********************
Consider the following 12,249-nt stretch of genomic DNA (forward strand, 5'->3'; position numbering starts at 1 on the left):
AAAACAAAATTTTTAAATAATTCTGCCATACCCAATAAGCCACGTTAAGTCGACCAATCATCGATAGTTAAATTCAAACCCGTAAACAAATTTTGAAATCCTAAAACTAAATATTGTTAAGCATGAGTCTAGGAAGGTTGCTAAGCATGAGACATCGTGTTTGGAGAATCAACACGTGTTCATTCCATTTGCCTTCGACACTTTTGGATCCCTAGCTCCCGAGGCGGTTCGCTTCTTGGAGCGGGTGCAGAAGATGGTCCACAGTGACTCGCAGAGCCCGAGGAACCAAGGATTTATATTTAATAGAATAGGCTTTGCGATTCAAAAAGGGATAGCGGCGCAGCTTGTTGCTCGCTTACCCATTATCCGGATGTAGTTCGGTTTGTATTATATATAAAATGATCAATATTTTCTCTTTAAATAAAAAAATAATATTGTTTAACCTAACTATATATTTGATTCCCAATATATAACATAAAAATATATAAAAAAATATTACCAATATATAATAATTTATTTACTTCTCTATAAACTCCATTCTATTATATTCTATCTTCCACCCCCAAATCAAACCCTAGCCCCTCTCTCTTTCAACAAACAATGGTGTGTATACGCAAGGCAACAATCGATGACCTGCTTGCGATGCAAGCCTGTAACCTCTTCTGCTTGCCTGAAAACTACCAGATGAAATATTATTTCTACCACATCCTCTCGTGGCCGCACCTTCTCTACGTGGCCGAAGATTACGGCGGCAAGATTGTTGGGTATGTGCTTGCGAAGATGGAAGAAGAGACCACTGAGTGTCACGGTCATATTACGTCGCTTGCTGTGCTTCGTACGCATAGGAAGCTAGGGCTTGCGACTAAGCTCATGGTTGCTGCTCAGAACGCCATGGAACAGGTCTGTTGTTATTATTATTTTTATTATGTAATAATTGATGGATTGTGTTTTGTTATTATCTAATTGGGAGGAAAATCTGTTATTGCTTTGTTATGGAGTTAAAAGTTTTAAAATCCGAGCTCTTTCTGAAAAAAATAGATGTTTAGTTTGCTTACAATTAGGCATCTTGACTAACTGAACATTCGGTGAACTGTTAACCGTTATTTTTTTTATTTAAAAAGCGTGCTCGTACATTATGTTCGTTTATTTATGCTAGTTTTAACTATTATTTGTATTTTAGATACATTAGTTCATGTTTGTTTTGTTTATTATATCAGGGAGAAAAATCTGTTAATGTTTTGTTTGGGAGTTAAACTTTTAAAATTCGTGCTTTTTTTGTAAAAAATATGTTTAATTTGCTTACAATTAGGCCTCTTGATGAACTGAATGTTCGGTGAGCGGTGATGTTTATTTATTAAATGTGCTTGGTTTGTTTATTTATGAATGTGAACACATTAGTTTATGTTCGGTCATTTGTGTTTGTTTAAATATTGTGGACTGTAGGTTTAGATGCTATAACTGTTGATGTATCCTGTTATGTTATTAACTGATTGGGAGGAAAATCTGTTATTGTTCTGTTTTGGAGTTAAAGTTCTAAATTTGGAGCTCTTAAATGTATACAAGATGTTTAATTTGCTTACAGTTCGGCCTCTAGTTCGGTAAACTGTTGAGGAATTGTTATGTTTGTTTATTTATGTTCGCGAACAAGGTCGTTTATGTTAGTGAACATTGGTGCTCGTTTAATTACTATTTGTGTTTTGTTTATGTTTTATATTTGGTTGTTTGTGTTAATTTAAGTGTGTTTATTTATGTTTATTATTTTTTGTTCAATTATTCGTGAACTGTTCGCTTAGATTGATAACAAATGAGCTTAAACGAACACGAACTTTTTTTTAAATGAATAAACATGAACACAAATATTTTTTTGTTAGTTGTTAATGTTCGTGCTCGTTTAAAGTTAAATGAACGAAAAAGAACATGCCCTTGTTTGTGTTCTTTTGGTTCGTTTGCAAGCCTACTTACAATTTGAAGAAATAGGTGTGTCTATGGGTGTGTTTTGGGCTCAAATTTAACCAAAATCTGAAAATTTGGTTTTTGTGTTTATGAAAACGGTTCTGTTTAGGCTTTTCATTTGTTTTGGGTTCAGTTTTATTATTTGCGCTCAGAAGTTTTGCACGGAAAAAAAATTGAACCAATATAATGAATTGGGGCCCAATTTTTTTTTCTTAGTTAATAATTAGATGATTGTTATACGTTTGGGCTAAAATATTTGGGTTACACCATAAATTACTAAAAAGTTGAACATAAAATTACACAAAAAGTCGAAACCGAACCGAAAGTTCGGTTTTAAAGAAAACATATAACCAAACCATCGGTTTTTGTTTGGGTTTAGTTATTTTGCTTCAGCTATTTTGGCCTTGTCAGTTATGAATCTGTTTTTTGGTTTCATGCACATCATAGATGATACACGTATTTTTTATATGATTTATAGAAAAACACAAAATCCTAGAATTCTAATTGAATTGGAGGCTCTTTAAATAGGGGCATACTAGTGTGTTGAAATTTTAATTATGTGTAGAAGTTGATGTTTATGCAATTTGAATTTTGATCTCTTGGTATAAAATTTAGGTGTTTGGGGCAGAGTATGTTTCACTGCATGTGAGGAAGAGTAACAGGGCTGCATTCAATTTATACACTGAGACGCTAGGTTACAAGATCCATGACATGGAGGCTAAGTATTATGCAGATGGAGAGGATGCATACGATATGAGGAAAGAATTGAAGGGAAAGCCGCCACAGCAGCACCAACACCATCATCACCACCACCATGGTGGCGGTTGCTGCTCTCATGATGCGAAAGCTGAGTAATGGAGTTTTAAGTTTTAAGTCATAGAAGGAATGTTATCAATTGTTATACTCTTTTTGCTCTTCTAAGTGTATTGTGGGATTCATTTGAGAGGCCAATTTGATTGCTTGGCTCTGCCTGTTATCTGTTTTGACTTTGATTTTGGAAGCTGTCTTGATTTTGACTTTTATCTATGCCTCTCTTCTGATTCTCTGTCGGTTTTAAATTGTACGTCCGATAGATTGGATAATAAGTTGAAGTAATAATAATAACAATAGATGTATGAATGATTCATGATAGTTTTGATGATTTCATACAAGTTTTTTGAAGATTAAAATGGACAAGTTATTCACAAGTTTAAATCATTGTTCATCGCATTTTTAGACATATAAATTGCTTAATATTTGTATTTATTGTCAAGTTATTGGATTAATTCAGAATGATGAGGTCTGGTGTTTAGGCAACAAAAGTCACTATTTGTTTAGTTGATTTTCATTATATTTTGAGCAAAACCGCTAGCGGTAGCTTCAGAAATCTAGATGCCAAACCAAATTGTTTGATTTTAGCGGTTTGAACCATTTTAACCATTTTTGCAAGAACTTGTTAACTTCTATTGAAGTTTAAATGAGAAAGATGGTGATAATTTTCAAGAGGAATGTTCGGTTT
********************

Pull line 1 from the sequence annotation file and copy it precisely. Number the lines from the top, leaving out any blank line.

Consider the following 12,249-nt stretch of genomic DNA (forward strand, 5'->3'; position numbering starts at 1 on the left):